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    Northeast of the Plaza de Armas, off Calle Palacio, is Hatunrumiyoc, a cobblestone street lined with impressive walls of stones. Past the Archbishop's Palace on the right side is the famed 12-angled stone (now appropriated as the symbol of Cuzqueña beer), which is magnificently fitted into the wall.

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    • Archeology
    • Architecture

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    The Inca Wall

    by easterntrekker Written Oct 15, 2006

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    One of the things we both looked forward to seeing was the famous Inca Wall and it was even more amazinf than we had imagined. The Spanish conquerors often used the Inca structures as foundations for their buildings because of their fine workmanship. The huge stones were intricately carved to fit together without concrete, mud, or mortar of any kind.

    Northeast of the Plaza de Armas, off Calle Palacio, is Hatunrumiyoc, a cobblestone street lined with impressive walls of stones. Past the Archbishop's Palace on the right side is the famed 12-angled stone (now appropriated as the symbol of Cuzqueña beer), which is magnificently fitted into the wall.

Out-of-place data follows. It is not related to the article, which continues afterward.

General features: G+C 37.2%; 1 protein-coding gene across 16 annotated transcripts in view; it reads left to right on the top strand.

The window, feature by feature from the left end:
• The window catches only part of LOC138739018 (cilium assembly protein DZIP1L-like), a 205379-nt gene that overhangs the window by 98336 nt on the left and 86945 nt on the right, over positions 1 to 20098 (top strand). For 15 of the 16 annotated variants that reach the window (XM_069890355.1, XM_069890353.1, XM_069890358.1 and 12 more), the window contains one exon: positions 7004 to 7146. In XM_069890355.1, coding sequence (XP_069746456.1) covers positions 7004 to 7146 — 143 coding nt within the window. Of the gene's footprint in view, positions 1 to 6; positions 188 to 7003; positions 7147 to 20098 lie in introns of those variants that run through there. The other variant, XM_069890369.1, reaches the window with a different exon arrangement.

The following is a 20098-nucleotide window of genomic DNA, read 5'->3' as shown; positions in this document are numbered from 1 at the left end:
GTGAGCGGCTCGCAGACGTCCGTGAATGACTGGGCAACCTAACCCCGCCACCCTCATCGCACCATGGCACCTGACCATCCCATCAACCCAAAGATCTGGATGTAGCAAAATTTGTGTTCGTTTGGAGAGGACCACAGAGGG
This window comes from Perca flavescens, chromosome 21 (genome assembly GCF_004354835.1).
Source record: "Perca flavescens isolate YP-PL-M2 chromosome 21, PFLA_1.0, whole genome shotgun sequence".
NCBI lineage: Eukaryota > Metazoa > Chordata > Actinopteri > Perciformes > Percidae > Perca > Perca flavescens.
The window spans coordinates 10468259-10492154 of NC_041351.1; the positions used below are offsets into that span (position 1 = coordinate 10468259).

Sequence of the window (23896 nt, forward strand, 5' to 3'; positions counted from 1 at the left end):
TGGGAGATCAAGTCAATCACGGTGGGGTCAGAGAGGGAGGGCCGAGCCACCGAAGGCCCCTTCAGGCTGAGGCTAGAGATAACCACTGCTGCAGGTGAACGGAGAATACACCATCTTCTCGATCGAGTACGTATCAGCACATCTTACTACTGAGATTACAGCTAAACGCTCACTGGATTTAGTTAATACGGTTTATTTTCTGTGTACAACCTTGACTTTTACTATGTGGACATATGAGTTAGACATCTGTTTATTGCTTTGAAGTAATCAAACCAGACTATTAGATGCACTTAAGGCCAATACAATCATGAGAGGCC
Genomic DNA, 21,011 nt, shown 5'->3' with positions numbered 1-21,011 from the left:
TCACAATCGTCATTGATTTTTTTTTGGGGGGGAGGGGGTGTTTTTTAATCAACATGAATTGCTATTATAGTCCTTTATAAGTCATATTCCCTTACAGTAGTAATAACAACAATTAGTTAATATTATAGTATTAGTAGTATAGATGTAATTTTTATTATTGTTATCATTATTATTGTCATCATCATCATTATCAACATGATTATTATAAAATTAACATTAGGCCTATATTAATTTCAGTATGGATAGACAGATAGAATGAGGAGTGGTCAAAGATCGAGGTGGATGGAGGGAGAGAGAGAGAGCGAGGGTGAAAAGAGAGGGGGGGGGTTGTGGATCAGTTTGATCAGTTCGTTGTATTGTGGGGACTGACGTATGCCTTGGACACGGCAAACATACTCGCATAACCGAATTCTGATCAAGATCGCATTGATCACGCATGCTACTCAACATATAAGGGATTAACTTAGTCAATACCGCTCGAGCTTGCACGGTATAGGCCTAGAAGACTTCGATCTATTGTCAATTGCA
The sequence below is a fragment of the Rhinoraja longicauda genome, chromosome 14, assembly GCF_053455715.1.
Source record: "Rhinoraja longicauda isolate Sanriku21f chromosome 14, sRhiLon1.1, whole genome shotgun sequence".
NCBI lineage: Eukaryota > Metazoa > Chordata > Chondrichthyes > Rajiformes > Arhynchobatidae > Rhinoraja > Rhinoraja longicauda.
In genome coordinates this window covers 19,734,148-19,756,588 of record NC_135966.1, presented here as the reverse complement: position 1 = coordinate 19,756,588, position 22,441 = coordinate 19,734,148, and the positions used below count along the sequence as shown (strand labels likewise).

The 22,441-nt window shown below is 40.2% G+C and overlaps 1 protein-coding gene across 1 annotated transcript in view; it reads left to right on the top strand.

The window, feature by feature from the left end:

Another pedestrian alleyway, Inca Roca; about halfway down on the right side is a series of stones said to form the shape of a puma, including the head, large paws, and tail. It's not all that obvious, but we were lucky enough to have a local poiint it out and we were happy to give here a few coins for her troubles.

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    • Archeology
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    Hatunrumiyoc Street and the 12-angled Stone

    by kucha Written Jun 8, 2006